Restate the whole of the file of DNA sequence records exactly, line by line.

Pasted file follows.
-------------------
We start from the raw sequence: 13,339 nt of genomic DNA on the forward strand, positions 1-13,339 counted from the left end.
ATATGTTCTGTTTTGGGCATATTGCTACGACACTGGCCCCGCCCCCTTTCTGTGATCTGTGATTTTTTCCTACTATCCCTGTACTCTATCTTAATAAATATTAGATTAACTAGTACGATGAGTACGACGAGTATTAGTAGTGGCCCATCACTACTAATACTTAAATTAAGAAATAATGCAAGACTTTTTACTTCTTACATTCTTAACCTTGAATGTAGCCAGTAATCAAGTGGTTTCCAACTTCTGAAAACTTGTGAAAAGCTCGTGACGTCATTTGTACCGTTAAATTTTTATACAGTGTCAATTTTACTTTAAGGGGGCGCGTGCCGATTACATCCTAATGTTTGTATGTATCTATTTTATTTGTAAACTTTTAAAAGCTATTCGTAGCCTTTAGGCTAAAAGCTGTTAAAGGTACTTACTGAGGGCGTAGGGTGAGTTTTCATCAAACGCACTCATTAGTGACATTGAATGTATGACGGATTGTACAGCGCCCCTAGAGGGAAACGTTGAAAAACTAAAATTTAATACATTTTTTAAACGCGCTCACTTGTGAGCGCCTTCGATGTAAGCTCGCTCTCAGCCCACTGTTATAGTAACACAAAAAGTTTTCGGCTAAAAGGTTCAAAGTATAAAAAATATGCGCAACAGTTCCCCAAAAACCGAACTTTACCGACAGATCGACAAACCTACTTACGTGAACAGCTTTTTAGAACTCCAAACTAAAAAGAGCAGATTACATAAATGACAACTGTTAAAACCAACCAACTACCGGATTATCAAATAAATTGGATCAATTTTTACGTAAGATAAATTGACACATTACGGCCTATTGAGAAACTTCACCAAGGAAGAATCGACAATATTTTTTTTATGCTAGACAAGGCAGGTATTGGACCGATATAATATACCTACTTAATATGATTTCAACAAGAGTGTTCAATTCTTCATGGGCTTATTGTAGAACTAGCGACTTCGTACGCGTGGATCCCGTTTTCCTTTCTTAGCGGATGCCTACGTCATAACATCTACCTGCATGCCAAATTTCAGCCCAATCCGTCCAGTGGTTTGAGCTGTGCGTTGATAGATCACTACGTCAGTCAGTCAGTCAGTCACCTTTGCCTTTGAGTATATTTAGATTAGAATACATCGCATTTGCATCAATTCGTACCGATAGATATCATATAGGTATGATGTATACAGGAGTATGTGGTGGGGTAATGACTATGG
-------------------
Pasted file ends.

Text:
We start from the raw sequence: 13,339 nt of genomic DNA on the forward strand, positions 1-13,339 counted from the left end.
ATATGTTCTGTTTTGGGCATATTGCTACGACACTGGCCCCGCCCCCTTTCTGTGATCTGTGATTTTTTCCTACTATCCCTGTACTCTATCTTAATAAATATTAGATTAACTAGTACGATGAGTACGACGAGTATTAGTAGTGGCCCATCACTACTAATACTTAAATTAAGAAATAATGCAAGACTTTTTACTTCTTACATTCTTAACCTTGAATGTAGCCAGTAATCAAGTGGTTTCCAACTTCTGAAAACTTGTGAAAAGCTCGTGACGTCATTTGTACCGTTAAATTTTTATACAGTGTCAATTTTACTTTAAGGGGGCGCGTGCCGATTACATCCTAATGTTTGTATGTATCTATTTTATTTGTAAACTTTTAAAAGCTATTCGTAGCCTTTAGGCTAAAAGCTGTTAAAGGTACTTACTGAGGGCGTAGGGTGAGTTTTCATCAAACGCACTCATTAGTGACATTGAATGTATGACGGATTGTACAGCGCCCCTAGAGGGAAACGTTGAAAAACTAAAATTTAATACATTTTTTAAACGCGCTCACTTGTGAGCGCCTTCGATGTAAGCTCGCTCTCAGCCCACTGTTATAGTAACACAAAAAGTTTTCGGCTAAAAGGTTCAAAGTATAAAAAATATGCGCAACAGTTCCCCAAAAACCGAACTTTACCGACAGATCGACAAACCTACTTACGTGAACAGCTTTTTAGAACTCCAAACTAAAAAGAGCAGATTACATAAATGACAACTGTTAAAACCAACCAACTACCGGATTATCAAATAAATTGGATCAATTTTTACGTAAGATAAATTGACACATTACGGCCTATTGAGAAACTTCACCAAGGAAGAATCGACAATATTTTTTTTATGCTAGACAAGGCAGGTATTGGACCGATATAATATACCTACTTAATATGATTTCAACAAGAGTGTTCAATTCTTCATGGGCTTATTGTAGAACTAGCGACTTCGTACGCGTGGATCCCGTTTTCCTTTCTTAGCGGATGCCTACGTCATAACATCTACCTGCATGCCAAATTTCAGCCCAATCCGTCCAGTGGTTTGAGCTGTGCGTTGATAGATCACTACGTCAGTCAGTCAGTCAGTCACCTTTGCCTTTGAGTATATTTAGATTAGAATACATCGCATTTGCATCAATTCGTACCGATAGATATCATATAGGTATGATGTATACAGGAGTATGTGGTGGGGTAATGACTATGG